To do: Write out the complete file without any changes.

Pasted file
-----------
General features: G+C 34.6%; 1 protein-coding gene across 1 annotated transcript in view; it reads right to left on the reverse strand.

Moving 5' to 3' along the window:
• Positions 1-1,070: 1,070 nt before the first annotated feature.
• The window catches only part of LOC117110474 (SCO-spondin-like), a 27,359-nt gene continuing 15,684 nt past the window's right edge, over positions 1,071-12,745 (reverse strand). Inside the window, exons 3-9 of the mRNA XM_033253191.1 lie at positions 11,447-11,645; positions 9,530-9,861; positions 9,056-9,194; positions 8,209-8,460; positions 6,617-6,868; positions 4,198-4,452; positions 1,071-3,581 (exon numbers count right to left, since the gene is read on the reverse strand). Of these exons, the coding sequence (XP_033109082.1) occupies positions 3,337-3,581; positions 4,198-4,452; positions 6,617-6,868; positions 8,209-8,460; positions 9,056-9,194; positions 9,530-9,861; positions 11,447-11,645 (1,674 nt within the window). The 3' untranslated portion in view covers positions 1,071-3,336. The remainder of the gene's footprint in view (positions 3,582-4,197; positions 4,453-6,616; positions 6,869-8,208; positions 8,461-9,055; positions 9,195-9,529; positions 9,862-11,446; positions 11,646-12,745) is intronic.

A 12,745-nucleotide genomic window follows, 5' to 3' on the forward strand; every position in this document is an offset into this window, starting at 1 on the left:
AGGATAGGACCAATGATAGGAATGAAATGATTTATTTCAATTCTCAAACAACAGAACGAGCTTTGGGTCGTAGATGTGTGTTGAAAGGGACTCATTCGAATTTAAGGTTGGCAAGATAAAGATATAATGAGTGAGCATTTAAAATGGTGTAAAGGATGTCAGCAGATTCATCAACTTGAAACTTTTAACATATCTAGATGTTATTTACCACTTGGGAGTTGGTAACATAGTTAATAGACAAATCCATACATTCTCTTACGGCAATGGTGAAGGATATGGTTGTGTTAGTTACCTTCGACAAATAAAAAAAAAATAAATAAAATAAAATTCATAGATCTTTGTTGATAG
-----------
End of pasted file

General features: G+C 34.6%; 1 protein-coding gene across 1 annotated transcript in view; it reads right to left on the reverse strand.

Moving 5' to 3' along the window:
• Positions 1-1,070: 1,070 nt before the first annotated feature.
• The window catches only part of LOC117110474 (SCO-spondin-like), a 27,359-nt gene continuing 15,684 nt past the window's right edge, over positions 1,071-12,745 (reverse strand). Inside the window, exons 3-9 of the mRNA XM_033253191.1 lie at positions 11,447-11,645; positions 9,530-9,861; positions 9,056-9,194; positions 8,209-8,460; positions 6,617-6,868; positions 4,198-4,452; positions 1,071-3,581 (exon numbers count right to left, since the gene is read on the reverse strand). Of these exons, the coding sequence (XP_033109082.1) occupies positions 3,337-3,581; positions 4,198-4,452; positions 6,617-6,868; positions 8,209-8,460; positions 9,056-9,194; positions 9,530-9,861; positions 11,447-11,645 (1,674 nt within the window). The 3' untranslated portion in view covers positions 1,071-3,336. The remainder of the gene's footprint in view (positions 3,582-4,197; positions 4,453-6,616; positions 6,869-8,208; positions 8,461-9,055; positions 9,195-9,529; positions 9,862-11,446; positions 11,646-12,745) is intronic.

A 12,745-nucleotide genomic window follows, 5' to 3' on the forward strand; every position in this document is an offset into this window, starting at 1 on the left:
AGGATAGGACCAATGATAGGAATGAAATGATTTATTTCAATTCTCAAACAACAGAACGAGCTTTGGGTCGTAGATGTGTGTTGAAAGGGACTCATTCGAATTTAAGGTTGGCAAGATAAAGATATAATGAGTGAGCATTTAAAATGGTGTAAAGGATGTCAGCAGATTCATCAACTTGAAACTTTTAACATATCTAGATGTTATTTACCACTTGGGAGTTGGTAACATAGTTAATAGACAAATCCATACATTCTCTTACGGCAATGGTGAAGGATATGGTTGTGTTAGTTACCTTCGACAAATAAAAAAAAAATAAATAAAATAAAATTCATAGATCTTTGTTGATAG